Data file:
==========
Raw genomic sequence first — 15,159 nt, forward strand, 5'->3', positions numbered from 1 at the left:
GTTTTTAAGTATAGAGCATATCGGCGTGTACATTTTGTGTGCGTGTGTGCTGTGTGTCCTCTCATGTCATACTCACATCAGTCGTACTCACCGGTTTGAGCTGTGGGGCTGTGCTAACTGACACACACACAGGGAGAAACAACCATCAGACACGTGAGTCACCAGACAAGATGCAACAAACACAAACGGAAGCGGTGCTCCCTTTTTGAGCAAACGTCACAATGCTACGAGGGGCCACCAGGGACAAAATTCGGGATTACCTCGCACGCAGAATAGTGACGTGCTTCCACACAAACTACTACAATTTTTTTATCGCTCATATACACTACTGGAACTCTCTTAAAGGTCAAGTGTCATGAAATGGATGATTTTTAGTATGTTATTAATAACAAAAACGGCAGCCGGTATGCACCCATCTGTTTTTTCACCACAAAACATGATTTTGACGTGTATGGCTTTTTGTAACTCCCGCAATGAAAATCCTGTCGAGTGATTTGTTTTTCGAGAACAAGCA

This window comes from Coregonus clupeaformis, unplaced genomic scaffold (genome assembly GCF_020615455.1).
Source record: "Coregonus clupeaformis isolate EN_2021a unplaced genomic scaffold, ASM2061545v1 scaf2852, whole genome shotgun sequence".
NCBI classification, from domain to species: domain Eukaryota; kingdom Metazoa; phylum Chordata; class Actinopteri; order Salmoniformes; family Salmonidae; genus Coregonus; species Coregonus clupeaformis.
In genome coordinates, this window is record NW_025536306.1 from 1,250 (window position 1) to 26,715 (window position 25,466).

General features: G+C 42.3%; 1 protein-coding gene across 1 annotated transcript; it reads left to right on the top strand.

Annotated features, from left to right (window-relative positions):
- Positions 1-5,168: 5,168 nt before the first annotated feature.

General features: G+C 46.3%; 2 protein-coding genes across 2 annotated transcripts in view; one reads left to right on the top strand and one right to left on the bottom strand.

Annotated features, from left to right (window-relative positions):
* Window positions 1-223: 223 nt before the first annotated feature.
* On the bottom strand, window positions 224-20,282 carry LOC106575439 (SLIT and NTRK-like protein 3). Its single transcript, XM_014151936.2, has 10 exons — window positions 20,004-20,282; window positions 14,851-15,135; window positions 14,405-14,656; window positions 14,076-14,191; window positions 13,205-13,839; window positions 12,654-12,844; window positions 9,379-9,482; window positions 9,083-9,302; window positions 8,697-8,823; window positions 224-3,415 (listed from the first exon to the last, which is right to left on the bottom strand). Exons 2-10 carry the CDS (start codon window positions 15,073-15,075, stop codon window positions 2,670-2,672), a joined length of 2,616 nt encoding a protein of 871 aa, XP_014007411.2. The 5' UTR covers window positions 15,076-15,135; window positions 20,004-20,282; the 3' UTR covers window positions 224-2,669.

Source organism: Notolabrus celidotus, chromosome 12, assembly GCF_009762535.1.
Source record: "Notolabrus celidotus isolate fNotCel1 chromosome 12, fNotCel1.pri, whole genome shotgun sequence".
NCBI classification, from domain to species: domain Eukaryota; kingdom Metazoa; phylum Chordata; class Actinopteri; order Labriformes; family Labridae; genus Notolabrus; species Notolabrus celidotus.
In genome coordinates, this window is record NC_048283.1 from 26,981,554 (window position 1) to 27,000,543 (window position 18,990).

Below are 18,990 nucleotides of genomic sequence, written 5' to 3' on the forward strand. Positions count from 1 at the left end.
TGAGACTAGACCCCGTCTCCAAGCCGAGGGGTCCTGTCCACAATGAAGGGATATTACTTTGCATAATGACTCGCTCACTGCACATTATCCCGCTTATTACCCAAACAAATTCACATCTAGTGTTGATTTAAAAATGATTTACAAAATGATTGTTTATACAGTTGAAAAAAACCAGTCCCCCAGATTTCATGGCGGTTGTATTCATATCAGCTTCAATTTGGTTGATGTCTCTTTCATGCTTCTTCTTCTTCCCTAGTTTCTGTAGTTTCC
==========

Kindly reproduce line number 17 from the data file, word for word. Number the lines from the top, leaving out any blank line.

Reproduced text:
In genome coordinates, this window is record NC_048283.1 from 26,981,554 (window position 1) to 27,000,543 (window position 18,990).